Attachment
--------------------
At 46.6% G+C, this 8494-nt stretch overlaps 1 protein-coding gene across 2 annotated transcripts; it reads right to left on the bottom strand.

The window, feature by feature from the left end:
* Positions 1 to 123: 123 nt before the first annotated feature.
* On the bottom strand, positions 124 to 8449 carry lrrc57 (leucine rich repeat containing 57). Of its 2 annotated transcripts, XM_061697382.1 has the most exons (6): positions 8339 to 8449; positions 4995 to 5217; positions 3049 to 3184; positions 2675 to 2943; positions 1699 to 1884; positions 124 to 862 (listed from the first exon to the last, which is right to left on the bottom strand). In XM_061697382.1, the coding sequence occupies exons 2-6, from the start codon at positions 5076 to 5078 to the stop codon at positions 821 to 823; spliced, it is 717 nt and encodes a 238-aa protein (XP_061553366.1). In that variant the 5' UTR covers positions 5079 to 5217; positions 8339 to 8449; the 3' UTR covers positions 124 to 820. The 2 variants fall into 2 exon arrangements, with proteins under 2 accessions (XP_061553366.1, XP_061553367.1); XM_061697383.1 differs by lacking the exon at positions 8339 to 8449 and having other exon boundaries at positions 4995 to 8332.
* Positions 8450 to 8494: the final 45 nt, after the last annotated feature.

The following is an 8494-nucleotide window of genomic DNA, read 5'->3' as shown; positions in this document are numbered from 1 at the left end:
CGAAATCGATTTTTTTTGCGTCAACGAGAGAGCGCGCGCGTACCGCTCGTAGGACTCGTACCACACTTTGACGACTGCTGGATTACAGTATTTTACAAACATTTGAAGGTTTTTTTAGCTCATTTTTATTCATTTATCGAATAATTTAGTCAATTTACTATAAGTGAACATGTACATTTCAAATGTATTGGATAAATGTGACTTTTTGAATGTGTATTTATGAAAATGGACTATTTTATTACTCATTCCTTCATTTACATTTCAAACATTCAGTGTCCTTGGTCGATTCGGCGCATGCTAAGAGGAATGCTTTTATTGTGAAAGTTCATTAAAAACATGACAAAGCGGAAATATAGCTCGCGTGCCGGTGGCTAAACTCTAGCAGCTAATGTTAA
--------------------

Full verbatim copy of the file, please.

At 46.6% G+C, this 8494-nt stretch overlaps 1 protein-coding gene across 2 annotated transcripts; it reads right to left on the bottom strand.

The window, feature by feature from the left end:
* Positions 1 to 123: 123 nt before the first annotated feature.
* On the bottom strand, positions 124 to 8449 carry lrrc57 (leucine rich repeat containing 57). Of its 2 annotated transcripts, XM_061697382.1 has the most exons (6): positions 8339 to 8449; positions 4995 to 5217; positions 3049 to 3184; positions 2675 to 2943; positions 1699 to 1884; positions 124 to 862 (listed from the first exon to the last, which is right to left on the bottom strand). In XM_061697382.1, the coding sequence occupies exons 2-6, from the start codon at positions 5076 to 5078 to the stop codon at positions 821 to 823; spliced, it is 717 nt and encodes a 238-aa protein (XP_061553366.1). In that variant the 5' UTR covers positions 5079 to 5217; positions 8339 to 8449; the 3' UTR covers positions 124 to 820. The 2 variants fall into 2 exon arrangements, with proteins under 2 accessions (XP_061553366.1, XP_061553367.1); XM_061697383.1 differs by lacking the exon at positions 8339 to 8449 and having other exon boundaries at positions 4995 to 8332.
* Positions 8450 to 8494: the final 45 nt, after the last annotated feature.

The following is an 8494-nucleotide window of genomic DNA, read 5'->3' as shown; positions in this document are numbered from 1 at the left end:
CGAAATCGATTTTTTTTGCGTCAACGAGAGAGCGCGCGCGTACCGCTCGTAGGACTCGTACCACACTTTGACGACTGCTGGATTACAGTATTTTACAAACATTTGAAGGTTTTTTTAGCTCATTTTTATTCATTTATCGAATAATTTAGTCAATTTACTATAAGTGAACATGTACATTTCAAATGTATTGGATAAATGTGACTTTTTGAATGTGTATTTATGAAAATGGACTATTTTATTACTCATTCCTTCATTTACATTTCAAACATTCAGTGTCCTTGGTCGATTCGGCGCATGCTAAGAGGAATGCTTTTATTGTGAAAGTTCATTAAAAACATGACAAAGCGGAAATATAGCTCGCGTGCCGGTGGCTAAACTCTAGCAGCTAATGTTAA